I have tried to tackle this issue before but never got satisfactory results. Tonight, I will take another crack at it.
First of all, I need to clarify just what we are talking about. I am not talking about the role of ethics in science fiction media. There have been lots of science fiction tales that revolved around ethical questions, of course. In fact, those tend to be my favorite kind. But this article is not about them.
Instead, I will attempt to address the common ethical nature that forms the bedrock of science fiction. It is elusive and gets easily lost in the manifold diversity of science fiction, but there are actually certain moral foundations that run so deep in science fiction that we fans don’t even notice them most of the time.
If I had to summarize them, I would say they are the high minded ideals of liberal intellectuals. These are the very ideals that drive social progress and have brought us into the modern world, as well as being the highest ideals humanity has ever conceived.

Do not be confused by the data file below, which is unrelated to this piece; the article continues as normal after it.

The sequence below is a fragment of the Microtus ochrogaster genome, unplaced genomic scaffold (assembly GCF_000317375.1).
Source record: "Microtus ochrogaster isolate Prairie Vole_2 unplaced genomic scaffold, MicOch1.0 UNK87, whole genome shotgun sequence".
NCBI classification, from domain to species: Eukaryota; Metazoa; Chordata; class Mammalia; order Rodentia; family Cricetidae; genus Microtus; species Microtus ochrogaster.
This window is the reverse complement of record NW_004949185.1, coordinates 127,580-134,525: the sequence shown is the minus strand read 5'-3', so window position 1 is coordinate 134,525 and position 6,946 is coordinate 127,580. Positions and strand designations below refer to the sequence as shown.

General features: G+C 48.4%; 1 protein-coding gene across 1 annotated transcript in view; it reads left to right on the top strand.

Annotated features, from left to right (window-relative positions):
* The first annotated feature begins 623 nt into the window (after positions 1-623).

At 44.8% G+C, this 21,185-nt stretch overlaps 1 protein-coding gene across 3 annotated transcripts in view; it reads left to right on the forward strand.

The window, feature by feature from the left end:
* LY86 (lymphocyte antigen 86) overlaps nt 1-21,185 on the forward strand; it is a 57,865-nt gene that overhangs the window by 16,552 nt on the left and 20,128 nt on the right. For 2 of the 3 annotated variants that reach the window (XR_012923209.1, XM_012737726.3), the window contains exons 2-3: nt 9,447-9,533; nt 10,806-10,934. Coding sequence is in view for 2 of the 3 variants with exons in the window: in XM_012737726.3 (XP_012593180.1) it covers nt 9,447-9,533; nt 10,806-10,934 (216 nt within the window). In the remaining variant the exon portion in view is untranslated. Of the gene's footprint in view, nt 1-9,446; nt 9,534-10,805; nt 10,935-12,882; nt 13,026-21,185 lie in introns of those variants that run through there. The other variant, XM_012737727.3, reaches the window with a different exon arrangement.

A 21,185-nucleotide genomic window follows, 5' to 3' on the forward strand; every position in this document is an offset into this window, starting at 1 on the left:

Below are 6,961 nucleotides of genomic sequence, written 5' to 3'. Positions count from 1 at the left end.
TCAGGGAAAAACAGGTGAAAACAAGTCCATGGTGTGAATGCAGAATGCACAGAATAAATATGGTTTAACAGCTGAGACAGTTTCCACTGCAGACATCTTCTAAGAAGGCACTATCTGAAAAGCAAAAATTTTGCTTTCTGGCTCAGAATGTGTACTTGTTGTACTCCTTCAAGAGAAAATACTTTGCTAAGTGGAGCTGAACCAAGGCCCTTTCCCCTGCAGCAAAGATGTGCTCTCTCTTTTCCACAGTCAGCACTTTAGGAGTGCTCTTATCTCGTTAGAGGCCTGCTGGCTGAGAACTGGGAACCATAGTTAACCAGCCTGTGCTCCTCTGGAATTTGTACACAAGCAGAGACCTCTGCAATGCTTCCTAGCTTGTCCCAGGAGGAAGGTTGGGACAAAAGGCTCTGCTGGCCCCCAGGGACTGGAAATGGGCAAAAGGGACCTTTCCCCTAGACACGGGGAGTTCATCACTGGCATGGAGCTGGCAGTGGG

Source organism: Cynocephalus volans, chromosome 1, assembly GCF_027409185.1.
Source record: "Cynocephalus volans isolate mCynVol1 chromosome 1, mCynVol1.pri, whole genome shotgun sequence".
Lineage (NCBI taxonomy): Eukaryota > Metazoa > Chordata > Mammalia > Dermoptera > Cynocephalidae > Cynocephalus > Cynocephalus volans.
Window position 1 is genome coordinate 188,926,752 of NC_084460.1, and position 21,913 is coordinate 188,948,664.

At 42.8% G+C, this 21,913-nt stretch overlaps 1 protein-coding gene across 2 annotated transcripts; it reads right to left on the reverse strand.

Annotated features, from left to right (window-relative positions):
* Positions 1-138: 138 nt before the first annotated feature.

For example, science fiction heavily favours freedom, especially freedom of thought and expression. Whether it takes place in an anarchist utopia or a fascist dystopia, science fiction makes it very clear which side it thinks is right, and it is nearly always the side of freedom.
Rare indeed is the science fiction story that suggests we would all be a lot better under authoritarian rule. The dictator might win or he might lose, but he’s almost never the hero. He’s never right.
Similarly, science fiction heavily favours diversity. This is a facet of science fiction’s strong belief in open-mindedness. Science fiction teaches us to think before we act, to step out of the herd and take a look around at what is really going on, and to question our beliefs constantly.
These are classic liberal virtues, and they are the virtues upon which modern society was built. Despite the infinite delusions in infinite variety of social conservatives, all modern societies were built by people who were the radical liberals of their era, just a bunch of crazy intellectuals with unrealistic ideals of freedom and equality, and it is exactly those kind of people who have been pushing society forward ever since.